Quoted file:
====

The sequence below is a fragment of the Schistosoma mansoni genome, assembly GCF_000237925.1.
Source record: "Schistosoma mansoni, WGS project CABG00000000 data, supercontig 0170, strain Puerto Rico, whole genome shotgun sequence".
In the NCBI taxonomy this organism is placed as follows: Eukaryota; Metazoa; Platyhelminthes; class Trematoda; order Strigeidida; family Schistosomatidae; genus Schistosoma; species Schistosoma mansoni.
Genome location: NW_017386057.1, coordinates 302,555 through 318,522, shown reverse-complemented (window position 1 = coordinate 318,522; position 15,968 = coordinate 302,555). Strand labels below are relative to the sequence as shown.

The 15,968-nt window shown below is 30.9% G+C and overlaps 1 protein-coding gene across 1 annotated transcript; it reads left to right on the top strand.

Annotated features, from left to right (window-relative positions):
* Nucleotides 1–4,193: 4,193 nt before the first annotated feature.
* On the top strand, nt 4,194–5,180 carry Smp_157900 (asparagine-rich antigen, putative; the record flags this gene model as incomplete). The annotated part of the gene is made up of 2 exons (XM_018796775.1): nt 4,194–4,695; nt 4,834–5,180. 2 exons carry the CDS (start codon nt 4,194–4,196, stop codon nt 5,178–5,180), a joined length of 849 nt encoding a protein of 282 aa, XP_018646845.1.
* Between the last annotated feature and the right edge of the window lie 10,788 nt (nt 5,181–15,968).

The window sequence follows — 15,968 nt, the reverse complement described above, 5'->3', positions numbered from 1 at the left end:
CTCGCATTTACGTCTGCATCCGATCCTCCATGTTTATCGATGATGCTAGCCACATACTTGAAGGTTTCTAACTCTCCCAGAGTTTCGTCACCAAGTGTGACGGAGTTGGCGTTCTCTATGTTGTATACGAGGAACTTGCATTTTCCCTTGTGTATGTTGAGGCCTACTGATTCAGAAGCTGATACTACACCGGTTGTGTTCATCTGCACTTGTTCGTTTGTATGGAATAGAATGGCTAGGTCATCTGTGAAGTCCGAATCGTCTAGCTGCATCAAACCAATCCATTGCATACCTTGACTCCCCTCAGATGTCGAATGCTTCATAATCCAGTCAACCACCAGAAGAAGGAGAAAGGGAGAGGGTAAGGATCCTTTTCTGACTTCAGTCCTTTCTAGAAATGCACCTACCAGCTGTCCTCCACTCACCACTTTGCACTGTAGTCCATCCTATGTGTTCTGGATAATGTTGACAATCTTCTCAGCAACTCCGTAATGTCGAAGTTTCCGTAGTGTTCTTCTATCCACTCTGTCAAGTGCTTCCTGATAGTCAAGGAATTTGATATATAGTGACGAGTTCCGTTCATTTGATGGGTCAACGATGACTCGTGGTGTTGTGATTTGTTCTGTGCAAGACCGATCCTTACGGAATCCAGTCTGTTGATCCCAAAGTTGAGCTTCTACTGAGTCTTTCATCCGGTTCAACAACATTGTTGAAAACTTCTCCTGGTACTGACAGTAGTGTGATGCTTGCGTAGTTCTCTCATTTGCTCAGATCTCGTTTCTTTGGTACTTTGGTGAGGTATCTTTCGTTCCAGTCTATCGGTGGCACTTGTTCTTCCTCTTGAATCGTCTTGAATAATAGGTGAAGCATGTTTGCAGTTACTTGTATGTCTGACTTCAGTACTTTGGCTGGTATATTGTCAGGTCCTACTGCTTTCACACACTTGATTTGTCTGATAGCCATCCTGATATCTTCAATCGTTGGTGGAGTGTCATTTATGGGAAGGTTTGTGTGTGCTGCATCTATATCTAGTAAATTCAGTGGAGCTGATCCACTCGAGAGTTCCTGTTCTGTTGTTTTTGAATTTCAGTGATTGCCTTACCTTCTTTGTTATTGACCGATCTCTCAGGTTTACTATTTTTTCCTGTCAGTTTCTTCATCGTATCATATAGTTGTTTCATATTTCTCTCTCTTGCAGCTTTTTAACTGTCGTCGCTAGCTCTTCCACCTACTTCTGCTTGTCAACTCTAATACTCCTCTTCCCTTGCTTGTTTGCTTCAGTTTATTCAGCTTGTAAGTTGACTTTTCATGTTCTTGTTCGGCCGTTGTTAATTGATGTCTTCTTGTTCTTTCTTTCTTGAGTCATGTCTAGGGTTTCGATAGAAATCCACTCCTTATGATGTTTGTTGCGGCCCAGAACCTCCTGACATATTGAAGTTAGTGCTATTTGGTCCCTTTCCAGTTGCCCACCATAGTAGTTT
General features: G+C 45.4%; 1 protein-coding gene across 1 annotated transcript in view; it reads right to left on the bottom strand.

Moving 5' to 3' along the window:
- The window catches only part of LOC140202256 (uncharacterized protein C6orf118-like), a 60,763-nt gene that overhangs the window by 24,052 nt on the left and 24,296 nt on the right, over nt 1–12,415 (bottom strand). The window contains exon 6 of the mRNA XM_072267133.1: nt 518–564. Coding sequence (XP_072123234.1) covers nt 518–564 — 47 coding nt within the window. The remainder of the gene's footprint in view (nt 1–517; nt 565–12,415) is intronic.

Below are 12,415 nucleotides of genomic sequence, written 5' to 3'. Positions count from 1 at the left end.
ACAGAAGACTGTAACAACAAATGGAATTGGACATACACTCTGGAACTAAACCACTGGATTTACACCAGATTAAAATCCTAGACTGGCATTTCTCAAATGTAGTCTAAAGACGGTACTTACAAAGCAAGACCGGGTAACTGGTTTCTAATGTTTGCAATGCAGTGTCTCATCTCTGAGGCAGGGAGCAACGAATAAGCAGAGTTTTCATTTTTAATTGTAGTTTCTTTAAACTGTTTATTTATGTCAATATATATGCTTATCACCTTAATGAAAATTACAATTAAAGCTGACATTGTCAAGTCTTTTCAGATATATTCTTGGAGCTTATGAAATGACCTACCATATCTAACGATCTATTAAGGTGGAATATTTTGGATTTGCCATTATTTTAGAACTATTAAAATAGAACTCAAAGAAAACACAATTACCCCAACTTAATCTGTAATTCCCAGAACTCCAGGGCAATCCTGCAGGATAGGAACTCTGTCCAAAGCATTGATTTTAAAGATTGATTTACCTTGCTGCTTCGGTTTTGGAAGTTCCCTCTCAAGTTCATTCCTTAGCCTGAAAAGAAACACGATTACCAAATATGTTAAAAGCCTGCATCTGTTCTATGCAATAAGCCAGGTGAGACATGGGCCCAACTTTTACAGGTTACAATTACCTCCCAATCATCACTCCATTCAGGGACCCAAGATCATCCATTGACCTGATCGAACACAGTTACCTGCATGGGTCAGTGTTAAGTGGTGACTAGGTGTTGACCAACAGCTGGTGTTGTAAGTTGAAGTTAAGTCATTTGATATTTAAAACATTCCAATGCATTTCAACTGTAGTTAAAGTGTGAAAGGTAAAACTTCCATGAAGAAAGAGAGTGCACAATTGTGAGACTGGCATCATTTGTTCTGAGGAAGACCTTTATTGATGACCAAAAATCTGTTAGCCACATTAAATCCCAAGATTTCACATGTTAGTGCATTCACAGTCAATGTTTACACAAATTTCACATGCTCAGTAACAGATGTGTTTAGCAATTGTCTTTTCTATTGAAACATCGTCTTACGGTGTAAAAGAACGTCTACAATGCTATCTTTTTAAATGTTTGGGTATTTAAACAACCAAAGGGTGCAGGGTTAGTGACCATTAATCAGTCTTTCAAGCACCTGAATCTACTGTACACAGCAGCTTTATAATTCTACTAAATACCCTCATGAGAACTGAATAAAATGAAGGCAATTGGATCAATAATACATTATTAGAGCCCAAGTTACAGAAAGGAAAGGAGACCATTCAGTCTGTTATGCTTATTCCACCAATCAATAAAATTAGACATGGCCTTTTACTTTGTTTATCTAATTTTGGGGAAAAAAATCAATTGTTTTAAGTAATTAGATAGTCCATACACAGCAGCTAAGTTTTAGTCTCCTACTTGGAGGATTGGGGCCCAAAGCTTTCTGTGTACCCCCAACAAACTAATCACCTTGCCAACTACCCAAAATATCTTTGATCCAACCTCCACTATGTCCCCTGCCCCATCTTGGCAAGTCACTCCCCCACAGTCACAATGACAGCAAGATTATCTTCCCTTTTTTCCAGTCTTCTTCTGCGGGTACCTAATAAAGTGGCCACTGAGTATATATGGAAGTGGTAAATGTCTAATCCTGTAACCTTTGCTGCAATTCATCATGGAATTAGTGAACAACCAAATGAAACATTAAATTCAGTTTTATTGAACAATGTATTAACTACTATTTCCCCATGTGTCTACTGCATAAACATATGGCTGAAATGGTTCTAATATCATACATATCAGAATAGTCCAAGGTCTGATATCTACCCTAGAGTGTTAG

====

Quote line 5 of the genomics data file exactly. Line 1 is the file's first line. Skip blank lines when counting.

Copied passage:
The 15,968-nt window shown below is 30.9% G+C and overlaps 1 protein-coding gene across 1 annotated transcript; it reads left to right on the top strand.